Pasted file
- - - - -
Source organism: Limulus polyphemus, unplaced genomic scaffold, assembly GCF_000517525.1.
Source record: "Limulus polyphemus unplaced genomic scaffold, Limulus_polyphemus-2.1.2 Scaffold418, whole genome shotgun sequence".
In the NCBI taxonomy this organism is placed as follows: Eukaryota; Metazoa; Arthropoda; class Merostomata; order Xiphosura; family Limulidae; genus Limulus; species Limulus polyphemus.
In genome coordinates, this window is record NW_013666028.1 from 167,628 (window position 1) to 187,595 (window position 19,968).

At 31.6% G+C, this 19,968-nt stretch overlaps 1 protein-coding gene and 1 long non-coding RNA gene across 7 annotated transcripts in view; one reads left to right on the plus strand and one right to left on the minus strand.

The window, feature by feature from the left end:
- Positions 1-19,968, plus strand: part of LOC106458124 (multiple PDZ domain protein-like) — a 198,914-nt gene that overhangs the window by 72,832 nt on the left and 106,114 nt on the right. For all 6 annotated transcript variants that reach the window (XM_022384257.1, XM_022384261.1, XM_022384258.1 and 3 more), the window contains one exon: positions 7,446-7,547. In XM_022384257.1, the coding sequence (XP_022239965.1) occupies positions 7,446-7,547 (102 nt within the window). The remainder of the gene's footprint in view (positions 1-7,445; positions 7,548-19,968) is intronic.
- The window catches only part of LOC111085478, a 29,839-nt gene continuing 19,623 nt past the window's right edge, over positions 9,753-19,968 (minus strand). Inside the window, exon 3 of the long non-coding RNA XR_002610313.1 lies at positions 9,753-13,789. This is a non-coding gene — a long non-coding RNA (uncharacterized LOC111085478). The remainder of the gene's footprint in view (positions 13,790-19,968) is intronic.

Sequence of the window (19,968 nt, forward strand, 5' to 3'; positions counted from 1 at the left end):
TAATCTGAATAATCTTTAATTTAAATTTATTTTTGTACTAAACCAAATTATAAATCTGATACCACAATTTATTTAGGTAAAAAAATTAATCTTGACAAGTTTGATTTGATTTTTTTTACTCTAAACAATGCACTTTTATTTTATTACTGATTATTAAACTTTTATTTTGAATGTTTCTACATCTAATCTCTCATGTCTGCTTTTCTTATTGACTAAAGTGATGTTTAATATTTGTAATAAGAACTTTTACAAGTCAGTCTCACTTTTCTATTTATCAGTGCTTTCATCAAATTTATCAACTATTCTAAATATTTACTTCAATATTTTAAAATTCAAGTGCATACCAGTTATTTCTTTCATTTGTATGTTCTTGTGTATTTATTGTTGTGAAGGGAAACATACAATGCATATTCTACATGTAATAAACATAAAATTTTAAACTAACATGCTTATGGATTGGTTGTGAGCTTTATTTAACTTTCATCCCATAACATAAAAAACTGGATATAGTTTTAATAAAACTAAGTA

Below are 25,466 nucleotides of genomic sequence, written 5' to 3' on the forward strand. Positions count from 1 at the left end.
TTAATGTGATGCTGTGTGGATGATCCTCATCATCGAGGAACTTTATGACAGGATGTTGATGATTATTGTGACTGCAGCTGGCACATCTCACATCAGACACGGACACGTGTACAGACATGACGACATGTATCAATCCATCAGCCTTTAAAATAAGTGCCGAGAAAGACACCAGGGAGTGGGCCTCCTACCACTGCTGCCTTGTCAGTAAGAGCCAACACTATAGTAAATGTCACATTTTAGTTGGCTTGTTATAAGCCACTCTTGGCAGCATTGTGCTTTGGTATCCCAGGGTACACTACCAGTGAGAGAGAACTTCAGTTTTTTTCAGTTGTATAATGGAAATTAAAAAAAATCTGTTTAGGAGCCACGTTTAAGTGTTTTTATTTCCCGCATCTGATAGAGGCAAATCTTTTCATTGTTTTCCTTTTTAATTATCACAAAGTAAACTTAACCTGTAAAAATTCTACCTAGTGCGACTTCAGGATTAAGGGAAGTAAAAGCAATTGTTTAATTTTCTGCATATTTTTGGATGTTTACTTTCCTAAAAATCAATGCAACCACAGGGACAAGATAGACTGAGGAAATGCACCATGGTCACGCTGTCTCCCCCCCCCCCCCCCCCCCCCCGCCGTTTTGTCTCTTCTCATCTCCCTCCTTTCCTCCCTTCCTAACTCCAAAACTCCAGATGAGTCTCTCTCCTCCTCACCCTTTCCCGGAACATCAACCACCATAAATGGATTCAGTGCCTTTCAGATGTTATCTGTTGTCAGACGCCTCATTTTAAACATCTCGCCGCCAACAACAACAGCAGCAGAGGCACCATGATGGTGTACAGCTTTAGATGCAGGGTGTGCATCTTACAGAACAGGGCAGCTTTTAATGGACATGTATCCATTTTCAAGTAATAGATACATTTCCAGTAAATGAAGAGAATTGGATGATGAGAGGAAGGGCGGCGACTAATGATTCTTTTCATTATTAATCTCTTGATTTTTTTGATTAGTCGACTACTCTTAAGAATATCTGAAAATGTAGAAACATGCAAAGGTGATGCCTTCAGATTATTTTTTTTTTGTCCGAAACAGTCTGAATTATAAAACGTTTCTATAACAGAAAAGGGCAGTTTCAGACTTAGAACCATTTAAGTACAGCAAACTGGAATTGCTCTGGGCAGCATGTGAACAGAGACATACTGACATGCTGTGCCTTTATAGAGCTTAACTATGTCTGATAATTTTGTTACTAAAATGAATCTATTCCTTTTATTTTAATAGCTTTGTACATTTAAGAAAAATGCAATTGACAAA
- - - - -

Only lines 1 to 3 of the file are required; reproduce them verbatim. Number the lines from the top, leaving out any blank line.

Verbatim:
Source organism: Limulus polyphemus, unplaced genomic scaffold, assembly GCF_000517525.1.
Source record: "Limulus polyphemus unplaced genomic scaffold, Limulus_polyphemus-2.1.2 Scaffold418, whole genome shotgun sequence".
In the NCBI taxonomy this organism is placed as follows: Eukaryota; Metazoa; Arthropoda; class Merostomata; order Xiphosura; family Limulidae; genus Limulus; species Limulus polyphemus.